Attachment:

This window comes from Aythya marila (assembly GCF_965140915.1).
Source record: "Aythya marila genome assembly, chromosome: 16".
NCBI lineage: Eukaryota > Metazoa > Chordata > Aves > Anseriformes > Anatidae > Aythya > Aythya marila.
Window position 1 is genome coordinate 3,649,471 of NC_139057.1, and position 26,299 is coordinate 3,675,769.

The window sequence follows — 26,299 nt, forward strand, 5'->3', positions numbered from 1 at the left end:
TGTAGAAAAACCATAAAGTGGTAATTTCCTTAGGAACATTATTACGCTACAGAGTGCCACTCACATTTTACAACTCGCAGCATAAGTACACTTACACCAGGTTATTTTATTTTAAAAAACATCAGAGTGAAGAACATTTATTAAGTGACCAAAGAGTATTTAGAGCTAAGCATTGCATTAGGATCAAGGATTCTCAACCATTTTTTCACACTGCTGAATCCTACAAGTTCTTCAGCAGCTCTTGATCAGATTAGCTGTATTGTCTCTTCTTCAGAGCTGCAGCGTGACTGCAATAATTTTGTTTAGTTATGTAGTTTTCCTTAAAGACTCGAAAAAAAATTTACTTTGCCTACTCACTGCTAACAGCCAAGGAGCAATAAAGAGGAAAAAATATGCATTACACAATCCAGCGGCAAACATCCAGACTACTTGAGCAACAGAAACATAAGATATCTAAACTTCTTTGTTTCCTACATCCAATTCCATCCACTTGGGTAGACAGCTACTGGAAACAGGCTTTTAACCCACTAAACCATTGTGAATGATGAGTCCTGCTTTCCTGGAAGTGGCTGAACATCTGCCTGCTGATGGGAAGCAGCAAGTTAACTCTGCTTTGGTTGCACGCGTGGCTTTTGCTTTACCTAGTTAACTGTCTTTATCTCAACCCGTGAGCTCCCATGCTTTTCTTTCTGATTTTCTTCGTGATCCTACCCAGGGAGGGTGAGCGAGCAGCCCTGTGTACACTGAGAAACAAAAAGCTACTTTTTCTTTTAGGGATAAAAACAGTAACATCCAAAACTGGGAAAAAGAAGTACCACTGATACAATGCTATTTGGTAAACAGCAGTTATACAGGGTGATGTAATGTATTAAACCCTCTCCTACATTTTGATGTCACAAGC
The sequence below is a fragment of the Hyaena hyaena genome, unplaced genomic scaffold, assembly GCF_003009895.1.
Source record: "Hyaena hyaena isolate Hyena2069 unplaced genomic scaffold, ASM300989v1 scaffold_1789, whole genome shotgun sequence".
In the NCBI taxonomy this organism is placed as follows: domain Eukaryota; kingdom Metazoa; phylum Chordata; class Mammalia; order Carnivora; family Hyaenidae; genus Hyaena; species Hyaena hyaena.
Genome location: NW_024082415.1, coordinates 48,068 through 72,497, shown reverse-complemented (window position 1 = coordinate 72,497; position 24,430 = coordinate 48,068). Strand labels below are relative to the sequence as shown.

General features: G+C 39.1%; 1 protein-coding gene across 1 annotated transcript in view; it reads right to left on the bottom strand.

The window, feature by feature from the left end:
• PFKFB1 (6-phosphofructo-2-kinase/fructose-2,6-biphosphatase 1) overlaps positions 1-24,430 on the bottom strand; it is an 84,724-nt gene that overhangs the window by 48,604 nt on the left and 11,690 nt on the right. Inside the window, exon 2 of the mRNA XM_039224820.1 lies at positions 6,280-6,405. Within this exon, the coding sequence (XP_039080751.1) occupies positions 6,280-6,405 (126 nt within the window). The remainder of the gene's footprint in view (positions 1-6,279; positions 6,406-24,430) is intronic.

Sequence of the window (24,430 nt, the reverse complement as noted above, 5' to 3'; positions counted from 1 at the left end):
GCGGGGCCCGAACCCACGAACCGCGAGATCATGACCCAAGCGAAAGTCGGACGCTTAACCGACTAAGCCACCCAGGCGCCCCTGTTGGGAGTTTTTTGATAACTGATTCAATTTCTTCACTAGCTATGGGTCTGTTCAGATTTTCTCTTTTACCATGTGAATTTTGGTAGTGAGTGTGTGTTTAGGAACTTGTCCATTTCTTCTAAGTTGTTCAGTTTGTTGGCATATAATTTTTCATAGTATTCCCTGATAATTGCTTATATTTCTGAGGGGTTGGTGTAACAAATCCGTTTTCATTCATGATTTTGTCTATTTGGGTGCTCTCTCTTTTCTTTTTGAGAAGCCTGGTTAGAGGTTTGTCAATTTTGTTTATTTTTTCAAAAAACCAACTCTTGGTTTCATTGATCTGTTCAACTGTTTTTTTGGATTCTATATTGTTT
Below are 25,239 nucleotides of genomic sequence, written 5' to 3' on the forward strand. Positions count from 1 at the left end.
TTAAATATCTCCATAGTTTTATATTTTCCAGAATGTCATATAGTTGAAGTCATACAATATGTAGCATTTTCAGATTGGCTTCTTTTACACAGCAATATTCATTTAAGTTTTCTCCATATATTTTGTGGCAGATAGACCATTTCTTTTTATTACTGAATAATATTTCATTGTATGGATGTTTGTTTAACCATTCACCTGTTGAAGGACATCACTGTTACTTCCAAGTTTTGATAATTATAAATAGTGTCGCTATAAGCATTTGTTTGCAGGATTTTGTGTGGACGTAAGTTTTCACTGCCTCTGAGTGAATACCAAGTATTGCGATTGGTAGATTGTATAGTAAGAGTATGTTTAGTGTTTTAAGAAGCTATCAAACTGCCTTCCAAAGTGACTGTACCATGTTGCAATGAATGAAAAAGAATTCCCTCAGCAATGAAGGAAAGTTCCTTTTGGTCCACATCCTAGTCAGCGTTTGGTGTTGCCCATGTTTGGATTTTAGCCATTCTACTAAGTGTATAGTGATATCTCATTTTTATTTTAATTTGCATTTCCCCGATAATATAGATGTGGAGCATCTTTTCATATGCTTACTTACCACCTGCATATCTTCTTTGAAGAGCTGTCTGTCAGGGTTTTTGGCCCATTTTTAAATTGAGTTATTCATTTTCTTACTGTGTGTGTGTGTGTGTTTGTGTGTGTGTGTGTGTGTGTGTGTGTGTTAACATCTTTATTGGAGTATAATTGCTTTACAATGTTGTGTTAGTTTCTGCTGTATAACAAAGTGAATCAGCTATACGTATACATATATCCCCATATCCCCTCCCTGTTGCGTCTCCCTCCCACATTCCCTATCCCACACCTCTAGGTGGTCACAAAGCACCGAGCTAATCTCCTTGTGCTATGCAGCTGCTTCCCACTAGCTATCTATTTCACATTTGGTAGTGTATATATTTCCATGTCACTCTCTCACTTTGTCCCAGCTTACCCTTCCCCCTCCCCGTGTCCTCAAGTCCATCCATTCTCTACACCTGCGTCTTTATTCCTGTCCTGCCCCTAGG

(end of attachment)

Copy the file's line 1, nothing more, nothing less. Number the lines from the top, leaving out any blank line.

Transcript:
This window comes from Aythya marila (assembly GCF_965140915.1).